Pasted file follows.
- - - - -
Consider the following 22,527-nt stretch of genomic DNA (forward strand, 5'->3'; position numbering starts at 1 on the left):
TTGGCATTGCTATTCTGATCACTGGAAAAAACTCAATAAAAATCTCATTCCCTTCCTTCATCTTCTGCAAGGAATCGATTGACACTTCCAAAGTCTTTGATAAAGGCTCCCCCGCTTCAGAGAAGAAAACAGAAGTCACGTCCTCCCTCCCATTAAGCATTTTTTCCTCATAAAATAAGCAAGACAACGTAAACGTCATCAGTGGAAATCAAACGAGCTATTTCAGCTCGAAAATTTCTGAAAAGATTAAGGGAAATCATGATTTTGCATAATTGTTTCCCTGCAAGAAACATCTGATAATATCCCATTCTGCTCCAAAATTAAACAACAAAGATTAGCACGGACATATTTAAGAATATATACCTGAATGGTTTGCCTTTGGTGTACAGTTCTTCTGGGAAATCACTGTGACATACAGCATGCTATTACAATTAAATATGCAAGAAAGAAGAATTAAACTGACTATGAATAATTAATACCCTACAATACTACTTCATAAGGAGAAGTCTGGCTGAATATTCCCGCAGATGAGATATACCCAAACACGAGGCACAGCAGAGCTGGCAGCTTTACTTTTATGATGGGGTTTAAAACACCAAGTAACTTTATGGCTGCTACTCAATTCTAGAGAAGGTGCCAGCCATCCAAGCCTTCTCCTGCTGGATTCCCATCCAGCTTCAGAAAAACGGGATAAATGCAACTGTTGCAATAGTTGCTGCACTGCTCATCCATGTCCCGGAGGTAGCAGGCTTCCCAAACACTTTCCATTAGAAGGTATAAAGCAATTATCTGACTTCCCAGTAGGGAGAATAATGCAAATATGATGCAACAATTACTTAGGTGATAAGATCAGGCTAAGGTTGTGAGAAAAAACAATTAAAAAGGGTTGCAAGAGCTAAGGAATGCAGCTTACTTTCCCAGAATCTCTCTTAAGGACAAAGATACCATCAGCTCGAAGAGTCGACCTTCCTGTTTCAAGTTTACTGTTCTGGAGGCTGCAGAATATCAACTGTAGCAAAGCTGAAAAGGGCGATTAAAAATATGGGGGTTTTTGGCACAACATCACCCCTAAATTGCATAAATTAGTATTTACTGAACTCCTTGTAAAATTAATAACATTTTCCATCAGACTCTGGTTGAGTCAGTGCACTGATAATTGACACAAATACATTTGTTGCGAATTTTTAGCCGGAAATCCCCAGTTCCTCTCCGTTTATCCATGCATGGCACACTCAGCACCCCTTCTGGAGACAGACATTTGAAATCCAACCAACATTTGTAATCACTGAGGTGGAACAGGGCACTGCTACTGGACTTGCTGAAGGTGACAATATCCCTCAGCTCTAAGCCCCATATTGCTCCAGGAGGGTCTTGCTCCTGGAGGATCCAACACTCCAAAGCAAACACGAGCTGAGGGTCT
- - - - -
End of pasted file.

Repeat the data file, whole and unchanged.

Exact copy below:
Consider the following 22,527-nt stretch of genomic DNA (forward strand, 5'->3'; position numbering starts at 1 on the left):
TTGGCATTGCTATTCTGATCACTGGAAAAAACTCAATAAAAATCTCATTCCCTTCCTTCATCTTCTGCAAGGAATCGATTGACACTTCCAAAGTCTTTGATAAAGGCTCCCCCGCTTCAGAGAAGAAAACAGAAGTCACGTCCTCCCTCCCATTAAGCATTTTTTCCTCATAAAATAAGCAAGACAACGTAAACGTCATCAGTGGAAATCAAACGAGCTATTTCAGCTCGAAAATTTCTGAAAAGATTAAGGGAAATCATGATTTTGCATAATTGTTTCCCTGCAAGAAACATCTGATAATATCCCATTCTGCTCCAAAATTAAACAACAAAGATTAGCACGGACATATTTAAGAATATATACCTGAATGGTTTGCCTTTGGTGTACAGTTCTTCTGGGAAATCACTGTGACATACAGCATGCTATTACAATTAAATATGCAAGAAAGAAGAATTAAACTGACTATGAATAATTAATACCCTACAATACTACTTCATAAGGAGAAGTCTGGCTGAATATTCCCGCAGATGAGATATACCCAAACACGAGGCACAGCAGAGCTGGCAGCTTTACTTTTATGATGGGGTTTAAAACACCAAGTAACTTTATGGCTGCTACTCAATTCTAGAGAAGGTGCCAGCCATCCAAGCCTTCTCCTGCTGGATTCCCATCCAGCTTCAGAAAAACGGGATAAATGCAACTGTTGCAATAGTTGCTGCACTGCTCATCCATGTCCCGGAGGTAGCAGGCTTCCCAAACACTTTCCATTAGAAGGTATAAAGCAATTATCTGACTTCCCAGTAGGGAGAATAATGCAAATATGATGCAACAATTACTTAGGTGATAAGATCAGGCTAAGGTTGTGAGAAAAAACAATTAAAAAGGGTTGCAAGAGCTAAGGAATGCAGCTTACTTTCCCAGAATCTCTCTTAAGGACAAAGATACCATCAGCTCGAAGAGTCGACCTTCCTGTTTCAAGTTTACTGTTCTGGAGGCTGCAGAATATCAACTGTAGCAAAGCTGAAAAGGGCGATTAAAAATATGGGGGTTTTTGGCACAACATCACCCCTAAATTGCATAAATTAGTATTTACTGAACTCCTTGTAAAATTAATAACATTTTCCATCAGACTCTGGTTGAGTCAGTGCACTGATAATTGACACAAATACATTTGTTGCGAATTTTTAGCCGGAAATCCCCAGTTCCTCTCCGTTTATCCATGCATGGCACACTCAGCACCCCTTCTGGAGACAGACATTTGAAATCCAACCAACATTTGTAATCACTGAGGTGGAACAGGGCACTGCTACTGGACTTGCTGAAGGTGACAATATCCCTCAGCTCTAAGCCCCATATTGCTCCAGGAGGGTCTTGCTCCTGGAGGATCCAACACTCCAAAGCAAACACGAGCTGAGGGTCT